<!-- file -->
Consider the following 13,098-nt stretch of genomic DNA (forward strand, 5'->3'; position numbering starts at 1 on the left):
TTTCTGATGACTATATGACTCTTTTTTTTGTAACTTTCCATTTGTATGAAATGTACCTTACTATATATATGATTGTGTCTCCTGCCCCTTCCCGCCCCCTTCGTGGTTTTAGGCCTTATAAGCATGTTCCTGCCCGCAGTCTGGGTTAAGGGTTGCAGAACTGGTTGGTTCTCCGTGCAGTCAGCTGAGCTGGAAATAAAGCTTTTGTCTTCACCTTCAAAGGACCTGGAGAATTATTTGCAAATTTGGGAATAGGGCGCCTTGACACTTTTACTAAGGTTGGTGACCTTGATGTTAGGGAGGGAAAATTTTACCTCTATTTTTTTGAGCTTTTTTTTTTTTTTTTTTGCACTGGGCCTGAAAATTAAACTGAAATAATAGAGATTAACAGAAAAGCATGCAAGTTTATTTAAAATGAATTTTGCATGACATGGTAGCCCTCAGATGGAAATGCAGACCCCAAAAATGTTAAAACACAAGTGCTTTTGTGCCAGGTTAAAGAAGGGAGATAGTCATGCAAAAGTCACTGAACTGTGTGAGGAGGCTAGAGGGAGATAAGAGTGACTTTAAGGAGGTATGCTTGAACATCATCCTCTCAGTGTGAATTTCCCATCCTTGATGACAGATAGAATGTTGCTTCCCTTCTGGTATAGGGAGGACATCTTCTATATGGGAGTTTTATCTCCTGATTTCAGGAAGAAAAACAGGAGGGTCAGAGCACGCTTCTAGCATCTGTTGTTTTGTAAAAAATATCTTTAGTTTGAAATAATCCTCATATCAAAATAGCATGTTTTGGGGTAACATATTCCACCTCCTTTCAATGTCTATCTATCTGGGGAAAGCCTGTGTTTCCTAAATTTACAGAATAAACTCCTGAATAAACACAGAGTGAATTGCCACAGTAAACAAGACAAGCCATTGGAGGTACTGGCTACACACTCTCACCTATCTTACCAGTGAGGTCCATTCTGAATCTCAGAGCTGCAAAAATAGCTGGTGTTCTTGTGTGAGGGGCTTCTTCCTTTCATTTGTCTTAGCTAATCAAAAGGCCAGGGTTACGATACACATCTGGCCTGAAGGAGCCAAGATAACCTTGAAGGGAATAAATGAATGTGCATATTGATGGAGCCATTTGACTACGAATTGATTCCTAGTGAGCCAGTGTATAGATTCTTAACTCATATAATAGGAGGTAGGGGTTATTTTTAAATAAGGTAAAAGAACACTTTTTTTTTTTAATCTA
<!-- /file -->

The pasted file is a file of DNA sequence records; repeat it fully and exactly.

Consider the following 13,098-nt stretch of genomic DNA (forward strand, 5'->3'; position numbering starts at 1 on the left):
TTTCTGATGACTATATGACTCTTTTTTTTGTAACTTTCCATTTGTATGAAATGTACCTTACTATATATATGATTGTGTCTCCTGCCCCTTCCCGCCCCCTTCGTGGTTTTAGGCCTTATAAGCATGTTCCTGCCCGCAGTCTGGGTTAAGGGTTGCAGAACTGGTTGGTTCTCCGTGCAGTCAGCTGAGCTGGAAATAAAGCTTTTGTCTTCACCTTCAAAGGACCTGGAGAATTATTTGCAAATTTGGGAATAGGGCGCCTTGACACTTTTACTAAGGTTGGTGACCTTGATGTTAGGGAGGGAAAATTTTACCTCTATTTTTTTGAGCTTTTTTTTTTTTTTTTTTGCACTGGGCCTGAAAATTAAACTGAAATAATAGAGATTAACAGAAAAGCATGCAAGTTTATTTAAAATGAATTTTGCATGACATGGTAGCCCTCAGATGGAAATGCAGACCCCAAAAATGTTAAAACACAAGTGCTTTTGTGCCAGGTTAAAGAAGGGAGATAGTCATGCAAAAGTCACTGAACTGTGTGAGGAGGCTAGAGGGAGATAAGAGTGACTTTAAGGAGGTATGCTTGAACATCATCCTCTCAGTGTGAATTTCCCATCCTTGATGACAGATAGAATGTTGCTTCCCTTCTGGTATAGGGAGGACATCTTCTATATGGGAGTTTTATCTCCTGATTTCAGGAAGAAAAACAGGAGGGTCAGAGCACGCTTCTAGCATCTGTTGTTTTGTAAAAAATATCTTTAGTTTGAAATAATCCTCATATCAAAATAGCATGTTTTGGGGTAACATATTCCACCTCCTTTCAATGTCTATCTATCTGGGGAAAGCCTGTGTTTCCTAAATTTACAGAATAAACTCCTGAATAAACACAGAGTGAATTGCCACAGTAAACAAGACAAGCCATTGGAGGTACTGGCTACACACTCTCACCTATCTTACCAGTGAGGTCCATTCTGAATCTCAGAGCTGCAAAAATAGCTGGTGTTCTTGTGTGAGGGGCTTCTTCCTTTCATTTGTCTTAGCTAATCAAAAGGCCAGGGTTACGATACACATCTGGCCTGAAGGAGCCAAGATAACCTTGAAGGGAATAAATGAATGTGCATATTGATGGAGCCATTTGACTACGAATTGATTCCTAGTGAGCCAGTGTATAGATTCTTAACTCATATAATAGGAGGTAGGGGTTATTTTTAAATAAGGTAAAAGAACACTTTTTTTTTTTAATCTA